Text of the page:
Essay on The Battle of Yorktown

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The battle at Yorktown, Virginia in 1781 is most famously known as the “ battle that ended the Revolutionary War.” While this is true, there is still much that can be learned from the principles applied, that still has relevance today. General George Washington, along with his allied French commanders, Lieutenant General Jean-Baptiste Ponton de Rochambeau and Rear Admiral Sir Thomas Graves, they exquisitely displayed how a execute siege operations. This battle also displayed a great example of how multinational operations can be successful. In August 1781, General George Washington, who was camped in New York, learned that Lieutenant General Lord Charles Cornwallis' army of nearly 9,000 soldiers was encamped near Yorktown, VA (Lengel,…show more content…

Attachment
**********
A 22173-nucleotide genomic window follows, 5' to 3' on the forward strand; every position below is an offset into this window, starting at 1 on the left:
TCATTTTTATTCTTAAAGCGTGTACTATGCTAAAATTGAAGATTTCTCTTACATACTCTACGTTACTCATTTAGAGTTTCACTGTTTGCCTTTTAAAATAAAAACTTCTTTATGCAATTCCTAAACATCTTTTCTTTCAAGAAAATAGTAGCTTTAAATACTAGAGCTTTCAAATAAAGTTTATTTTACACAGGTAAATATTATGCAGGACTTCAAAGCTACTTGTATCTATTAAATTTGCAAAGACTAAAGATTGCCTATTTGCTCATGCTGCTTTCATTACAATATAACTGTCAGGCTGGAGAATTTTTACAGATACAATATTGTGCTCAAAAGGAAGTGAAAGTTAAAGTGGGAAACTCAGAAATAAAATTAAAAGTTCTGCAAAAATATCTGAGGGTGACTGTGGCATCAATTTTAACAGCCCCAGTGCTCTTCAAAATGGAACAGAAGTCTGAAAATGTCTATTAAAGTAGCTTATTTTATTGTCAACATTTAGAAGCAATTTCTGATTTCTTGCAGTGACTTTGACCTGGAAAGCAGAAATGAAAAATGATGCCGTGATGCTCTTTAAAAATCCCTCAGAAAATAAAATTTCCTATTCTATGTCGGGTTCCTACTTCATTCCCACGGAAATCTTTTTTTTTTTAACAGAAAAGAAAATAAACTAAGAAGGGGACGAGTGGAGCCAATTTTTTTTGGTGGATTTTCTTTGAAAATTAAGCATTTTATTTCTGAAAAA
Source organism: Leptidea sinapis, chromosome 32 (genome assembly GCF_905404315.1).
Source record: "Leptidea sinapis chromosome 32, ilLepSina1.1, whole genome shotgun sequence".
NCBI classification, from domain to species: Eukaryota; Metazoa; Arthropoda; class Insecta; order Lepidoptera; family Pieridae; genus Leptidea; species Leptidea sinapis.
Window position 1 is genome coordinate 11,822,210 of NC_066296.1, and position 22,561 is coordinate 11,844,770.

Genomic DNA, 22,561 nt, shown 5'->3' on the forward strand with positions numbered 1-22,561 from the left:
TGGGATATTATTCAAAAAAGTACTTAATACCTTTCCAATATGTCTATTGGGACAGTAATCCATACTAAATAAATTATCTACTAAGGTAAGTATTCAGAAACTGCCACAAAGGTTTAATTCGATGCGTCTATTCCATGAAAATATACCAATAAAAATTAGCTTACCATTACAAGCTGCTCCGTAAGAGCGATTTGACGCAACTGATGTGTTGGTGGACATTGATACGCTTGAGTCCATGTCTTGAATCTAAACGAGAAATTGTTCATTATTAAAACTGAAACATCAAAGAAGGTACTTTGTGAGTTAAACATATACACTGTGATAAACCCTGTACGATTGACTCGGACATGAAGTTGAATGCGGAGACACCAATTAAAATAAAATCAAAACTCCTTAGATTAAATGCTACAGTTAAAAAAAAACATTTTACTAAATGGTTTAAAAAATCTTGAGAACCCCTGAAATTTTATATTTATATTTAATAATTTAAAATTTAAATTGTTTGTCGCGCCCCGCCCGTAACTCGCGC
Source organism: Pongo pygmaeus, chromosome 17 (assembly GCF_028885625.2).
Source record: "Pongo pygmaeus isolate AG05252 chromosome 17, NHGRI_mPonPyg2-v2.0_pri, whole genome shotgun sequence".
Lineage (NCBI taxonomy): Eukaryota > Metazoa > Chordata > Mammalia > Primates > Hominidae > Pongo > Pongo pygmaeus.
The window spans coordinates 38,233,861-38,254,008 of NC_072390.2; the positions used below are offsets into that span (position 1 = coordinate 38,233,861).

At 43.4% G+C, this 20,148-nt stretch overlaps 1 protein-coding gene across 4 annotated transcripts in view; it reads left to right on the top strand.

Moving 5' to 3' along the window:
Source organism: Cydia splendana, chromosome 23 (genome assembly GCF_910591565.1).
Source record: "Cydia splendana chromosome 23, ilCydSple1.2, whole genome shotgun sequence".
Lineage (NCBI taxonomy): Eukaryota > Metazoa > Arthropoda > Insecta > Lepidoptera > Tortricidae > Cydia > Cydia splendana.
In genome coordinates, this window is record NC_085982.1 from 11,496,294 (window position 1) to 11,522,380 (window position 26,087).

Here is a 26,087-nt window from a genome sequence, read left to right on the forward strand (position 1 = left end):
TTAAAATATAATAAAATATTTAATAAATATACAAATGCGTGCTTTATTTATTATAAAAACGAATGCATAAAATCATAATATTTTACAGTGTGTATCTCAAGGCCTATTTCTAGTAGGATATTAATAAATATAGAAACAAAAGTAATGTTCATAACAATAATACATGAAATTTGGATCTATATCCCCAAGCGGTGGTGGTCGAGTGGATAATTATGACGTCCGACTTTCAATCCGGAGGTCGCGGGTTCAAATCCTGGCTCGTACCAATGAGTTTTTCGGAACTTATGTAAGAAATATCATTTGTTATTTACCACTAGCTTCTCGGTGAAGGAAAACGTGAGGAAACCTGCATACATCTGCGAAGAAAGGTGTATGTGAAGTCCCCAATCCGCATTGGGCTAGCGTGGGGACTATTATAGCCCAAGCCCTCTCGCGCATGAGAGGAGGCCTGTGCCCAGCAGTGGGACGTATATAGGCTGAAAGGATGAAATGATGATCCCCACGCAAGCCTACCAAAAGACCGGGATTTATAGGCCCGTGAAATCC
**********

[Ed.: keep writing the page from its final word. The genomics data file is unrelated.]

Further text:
The combination of bombardment and lack of resupply eventually led to Washington’s allied army mounting assaults which lead to Cornwallis surrendering. While not known when he surrendered, Cornwallis effectively ended the Revolutionary War, as this was the last major battle of the six year conflict between the Americans and the British. We, as a military can still learn much from the actions that George Washington took. The siege operation that was implemented emphasized just how important it can be for an army to have the ability to replenish their supplies. Without this capability, the British troops were rendered ineffective because they were severely depleted of rations, manpower, and even bullets. The Colonial Army basically gave General Cornwallis no other option than to lay down their arms and surrender. While a conventional “siege” may not be possible in our current areas of operation, the Battle of Yorktown does display the importance of severing the enemies’ supply channels. Soldiers who are tired hungry and weak will eventually begin to lose the will to fight. Couple that with a constant barrage of incoming artillery, and they may feel their situation to be all the more dire. If we can apply some of the ideas of Washington, it may help us to become more successful in future operations. George Washington knew that once his and the French soldiers were in place, Cornwallis would have nowhere to retreat

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